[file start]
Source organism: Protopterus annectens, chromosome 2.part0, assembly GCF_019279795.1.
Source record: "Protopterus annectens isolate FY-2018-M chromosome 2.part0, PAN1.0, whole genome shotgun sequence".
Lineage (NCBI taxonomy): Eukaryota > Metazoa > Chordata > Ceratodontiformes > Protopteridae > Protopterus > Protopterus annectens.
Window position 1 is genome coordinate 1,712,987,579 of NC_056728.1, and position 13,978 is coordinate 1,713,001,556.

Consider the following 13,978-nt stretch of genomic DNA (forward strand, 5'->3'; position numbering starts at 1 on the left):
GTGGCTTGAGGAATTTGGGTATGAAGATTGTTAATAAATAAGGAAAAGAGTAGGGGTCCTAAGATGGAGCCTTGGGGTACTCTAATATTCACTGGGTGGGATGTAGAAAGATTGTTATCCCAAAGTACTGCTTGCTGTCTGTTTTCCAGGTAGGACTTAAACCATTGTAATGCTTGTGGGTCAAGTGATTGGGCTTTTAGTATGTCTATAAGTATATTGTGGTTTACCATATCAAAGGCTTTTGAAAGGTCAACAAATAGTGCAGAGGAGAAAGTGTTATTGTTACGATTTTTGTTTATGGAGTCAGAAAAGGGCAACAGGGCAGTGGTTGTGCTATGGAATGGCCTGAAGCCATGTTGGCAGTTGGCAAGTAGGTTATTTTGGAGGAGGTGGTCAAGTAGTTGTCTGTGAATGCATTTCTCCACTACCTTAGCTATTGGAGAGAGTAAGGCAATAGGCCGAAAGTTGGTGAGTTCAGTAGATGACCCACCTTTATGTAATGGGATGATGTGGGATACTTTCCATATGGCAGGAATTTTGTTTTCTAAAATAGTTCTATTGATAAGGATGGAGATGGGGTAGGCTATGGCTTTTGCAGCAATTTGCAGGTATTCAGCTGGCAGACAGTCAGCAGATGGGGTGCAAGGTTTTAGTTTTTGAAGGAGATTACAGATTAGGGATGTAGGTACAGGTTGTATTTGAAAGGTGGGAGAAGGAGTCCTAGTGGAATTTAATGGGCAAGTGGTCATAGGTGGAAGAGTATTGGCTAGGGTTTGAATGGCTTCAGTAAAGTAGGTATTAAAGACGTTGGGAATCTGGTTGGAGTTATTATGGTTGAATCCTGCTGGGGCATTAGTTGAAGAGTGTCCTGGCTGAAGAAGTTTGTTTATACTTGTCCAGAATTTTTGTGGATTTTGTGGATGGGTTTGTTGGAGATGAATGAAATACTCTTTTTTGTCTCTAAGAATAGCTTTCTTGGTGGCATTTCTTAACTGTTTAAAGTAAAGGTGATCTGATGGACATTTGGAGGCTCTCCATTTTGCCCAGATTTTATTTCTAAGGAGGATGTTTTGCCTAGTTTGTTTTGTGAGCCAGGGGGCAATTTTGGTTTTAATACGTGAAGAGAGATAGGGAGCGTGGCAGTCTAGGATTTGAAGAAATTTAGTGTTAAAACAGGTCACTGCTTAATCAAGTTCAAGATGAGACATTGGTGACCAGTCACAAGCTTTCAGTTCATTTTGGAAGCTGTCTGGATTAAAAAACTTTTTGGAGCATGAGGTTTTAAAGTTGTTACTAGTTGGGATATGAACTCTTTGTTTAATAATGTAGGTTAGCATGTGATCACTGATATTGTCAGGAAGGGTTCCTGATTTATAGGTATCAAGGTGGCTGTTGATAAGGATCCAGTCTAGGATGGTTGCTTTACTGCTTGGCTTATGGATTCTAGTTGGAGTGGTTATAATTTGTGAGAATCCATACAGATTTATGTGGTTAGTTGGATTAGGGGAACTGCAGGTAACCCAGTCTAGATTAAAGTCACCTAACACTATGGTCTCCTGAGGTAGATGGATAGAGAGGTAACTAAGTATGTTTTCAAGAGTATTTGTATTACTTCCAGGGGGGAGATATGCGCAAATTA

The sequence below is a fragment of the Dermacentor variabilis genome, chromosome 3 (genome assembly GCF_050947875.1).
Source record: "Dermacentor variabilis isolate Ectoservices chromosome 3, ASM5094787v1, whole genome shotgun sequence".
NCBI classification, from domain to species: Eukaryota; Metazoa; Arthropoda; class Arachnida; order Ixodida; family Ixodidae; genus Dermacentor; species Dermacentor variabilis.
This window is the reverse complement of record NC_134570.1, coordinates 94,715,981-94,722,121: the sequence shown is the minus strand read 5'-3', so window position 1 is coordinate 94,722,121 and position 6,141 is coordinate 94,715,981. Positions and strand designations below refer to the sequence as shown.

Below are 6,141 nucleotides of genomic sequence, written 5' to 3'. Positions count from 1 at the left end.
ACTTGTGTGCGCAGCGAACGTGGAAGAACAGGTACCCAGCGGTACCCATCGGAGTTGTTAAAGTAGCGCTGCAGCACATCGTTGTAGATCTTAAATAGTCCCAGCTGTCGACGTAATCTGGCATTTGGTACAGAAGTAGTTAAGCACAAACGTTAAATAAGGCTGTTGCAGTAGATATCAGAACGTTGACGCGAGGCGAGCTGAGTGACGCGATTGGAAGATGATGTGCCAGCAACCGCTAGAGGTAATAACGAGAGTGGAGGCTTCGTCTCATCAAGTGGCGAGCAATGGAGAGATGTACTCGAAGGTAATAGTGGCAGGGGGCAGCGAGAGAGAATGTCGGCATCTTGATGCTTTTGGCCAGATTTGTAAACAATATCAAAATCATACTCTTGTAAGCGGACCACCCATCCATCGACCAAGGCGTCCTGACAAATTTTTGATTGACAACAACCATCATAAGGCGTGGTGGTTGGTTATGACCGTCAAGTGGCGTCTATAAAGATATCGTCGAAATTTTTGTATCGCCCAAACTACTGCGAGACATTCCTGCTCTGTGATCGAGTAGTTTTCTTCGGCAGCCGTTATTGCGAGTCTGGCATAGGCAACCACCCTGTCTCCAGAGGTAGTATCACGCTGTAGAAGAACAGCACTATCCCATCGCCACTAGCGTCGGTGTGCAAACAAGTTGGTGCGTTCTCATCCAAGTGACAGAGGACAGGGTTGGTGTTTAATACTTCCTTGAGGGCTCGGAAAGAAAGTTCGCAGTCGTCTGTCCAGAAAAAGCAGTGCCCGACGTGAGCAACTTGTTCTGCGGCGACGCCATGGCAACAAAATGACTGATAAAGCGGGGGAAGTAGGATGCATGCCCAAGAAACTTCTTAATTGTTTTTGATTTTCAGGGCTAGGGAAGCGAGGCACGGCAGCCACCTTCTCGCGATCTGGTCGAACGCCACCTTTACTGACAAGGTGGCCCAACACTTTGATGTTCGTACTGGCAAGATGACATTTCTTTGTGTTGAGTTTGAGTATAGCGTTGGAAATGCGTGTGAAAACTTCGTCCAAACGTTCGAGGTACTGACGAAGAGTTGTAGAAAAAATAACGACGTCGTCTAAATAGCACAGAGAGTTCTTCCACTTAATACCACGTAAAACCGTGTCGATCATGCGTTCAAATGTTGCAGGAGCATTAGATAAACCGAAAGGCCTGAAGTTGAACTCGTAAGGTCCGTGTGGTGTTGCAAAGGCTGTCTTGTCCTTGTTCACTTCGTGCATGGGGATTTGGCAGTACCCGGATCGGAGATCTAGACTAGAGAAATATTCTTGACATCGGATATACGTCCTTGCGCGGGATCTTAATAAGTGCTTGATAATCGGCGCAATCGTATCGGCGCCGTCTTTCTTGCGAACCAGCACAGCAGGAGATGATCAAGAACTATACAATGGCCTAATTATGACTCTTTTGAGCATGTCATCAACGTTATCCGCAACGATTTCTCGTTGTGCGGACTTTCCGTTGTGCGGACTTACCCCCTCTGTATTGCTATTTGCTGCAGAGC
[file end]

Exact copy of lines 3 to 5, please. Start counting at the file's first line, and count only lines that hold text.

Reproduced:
Lineage (NCBI taxonomy): Eukaryota > Metazoa > Chordata > Ceratodontiformes > Protopteridae > Protopterus > Protopterus annectens.
Window position 1 is genome coordinate 1,712,987,579 of NC_056728.1, and position 13,978 is coordinate 1,713,001,556.

Consider the following 13,978-nt stretch of genomic DNA (forward strand, 5'->3'; position numbering starts at 1 on the left):